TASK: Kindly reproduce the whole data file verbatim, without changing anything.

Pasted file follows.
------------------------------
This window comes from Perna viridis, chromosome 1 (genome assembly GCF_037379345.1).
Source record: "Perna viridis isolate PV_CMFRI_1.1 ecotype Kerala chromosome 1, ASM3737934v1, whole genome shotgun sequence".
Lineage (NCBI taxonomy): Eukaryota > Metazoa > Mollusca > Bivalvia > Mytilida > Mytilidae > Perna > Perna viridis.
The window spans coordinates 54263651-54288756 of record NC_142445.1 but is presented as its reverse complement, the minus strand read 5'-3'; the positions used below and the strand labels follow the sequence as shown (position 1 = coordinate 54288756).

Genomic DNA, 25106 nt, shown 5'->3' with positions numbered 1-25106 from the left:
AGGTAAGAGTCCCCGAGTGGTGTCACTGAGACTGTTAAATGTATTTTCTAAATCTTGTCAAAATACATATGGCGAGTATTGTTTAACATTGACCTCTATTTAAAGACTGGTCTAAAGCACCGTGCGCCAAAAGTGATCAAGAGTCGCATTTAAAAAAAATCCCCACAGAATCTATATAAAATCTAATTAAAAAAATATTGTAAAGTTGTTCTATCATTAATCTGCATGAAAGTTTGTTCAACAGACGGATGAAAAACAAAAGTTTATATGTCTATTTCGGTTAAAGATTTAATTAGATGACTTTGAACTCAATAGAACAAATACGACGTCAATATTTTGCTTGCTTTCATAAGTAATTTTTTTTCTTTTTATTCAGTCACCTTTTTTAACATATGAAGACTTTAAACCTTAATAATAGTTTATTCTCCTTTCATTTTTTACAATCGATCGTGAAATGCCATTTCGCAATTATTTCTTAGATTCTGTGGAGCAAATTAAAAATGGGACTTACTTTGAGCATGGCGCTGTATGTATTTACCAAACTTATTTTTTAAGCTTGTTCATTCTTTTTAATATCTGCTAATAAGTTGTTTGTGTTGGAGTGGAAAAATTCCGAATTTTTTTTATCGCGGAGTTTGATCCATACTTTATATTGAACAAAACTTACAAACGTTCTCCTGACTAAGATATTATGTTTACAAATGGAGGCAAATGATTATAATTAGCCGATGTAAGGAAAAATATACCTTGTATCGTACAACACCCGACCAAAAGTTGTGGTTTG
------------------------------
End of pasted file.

This window comes from Perna viridis, chromosome 1 (genome assembly GCF_037379345.1).
Source record: "Perna viridis isolate PV_CMFRI_1.1 ecotype Kerala chromosome 1, ASM3737934v1, whole genome shotgun sequence".
Lineage (NCBI taxonomy): Eukaryota > Metazoa > Mollusca > Bivalvia > Mytilida > Mytilidae > Perna > Perna viridis.
The window spans coordinates 54263651-54288756 of record NC_142445.1 but is presented as its reverse complement, the minus strand read 5'-3'; the positions used below and the strand labels follow the sequence as shown (position 1 = coordinate 54288756).

Genomic DNA, 25106 nt, shown 5'->3' with positions numbered 1-25106 from the left:
AGGTAAGAGTCCCCGAGTGGTGTCACTGAGACTGTTAAATGTATTTTCTAAATCTTGTCAAAATACATATGGCGAGTATTGTTTAACATTGACCTCTATTTAAAGACTGGTCTAAAGCACCGTGCGCCAAAAGTGATCAAGAGTCGCATTTAAAAAAAATCCCCACAGAATCTATATAAAATCTAATTAAAAAAATATTGTAAAGTTGTTCTATCATTAATCTGCATGAAAGTTTGTTCAACAGACGGATGAAAAACAAAAGTTTATATGTCTATTTCGGTTAAAGATTTAATTAGATGACTTTGAACTCAATAGAACAAATACGACGTCAATATTTTGCTTGCTTTCATAAGTAATTTTTTTTCTTTTTATTCAGTCACCTTTTTTAACATATGAAGACTTTAAACCTTAATAATAGTTTATTCTCCTTTCATTTTTTACAATCGATCGTGAAATGCCATTTCGCAATTATTTCTTAGATTCTGTGGAGCAAATTAAAAATGGGACTTACTTTGAGCATGGCGCTGTATGTATTTACCAAACTTATTTTTTAAGCTTGTTCATTCTTTTTAATATCTGCTAATAAGTTGTTTGTGTTGGAGTGGAAAAATTCCGAATTTTTTTTATCGCGGAGTTTGATCCATACTTTATATTGAACAAAACTTACAAACGTTCTCCTGACTAAGATATTATGTTTACAAATGGAGGCAAATGATTATAATTAGCCGATGTAAGGAAAAATATACCTTGTATCGTACAACACCCGACCAAAAGTTGTGGTTTG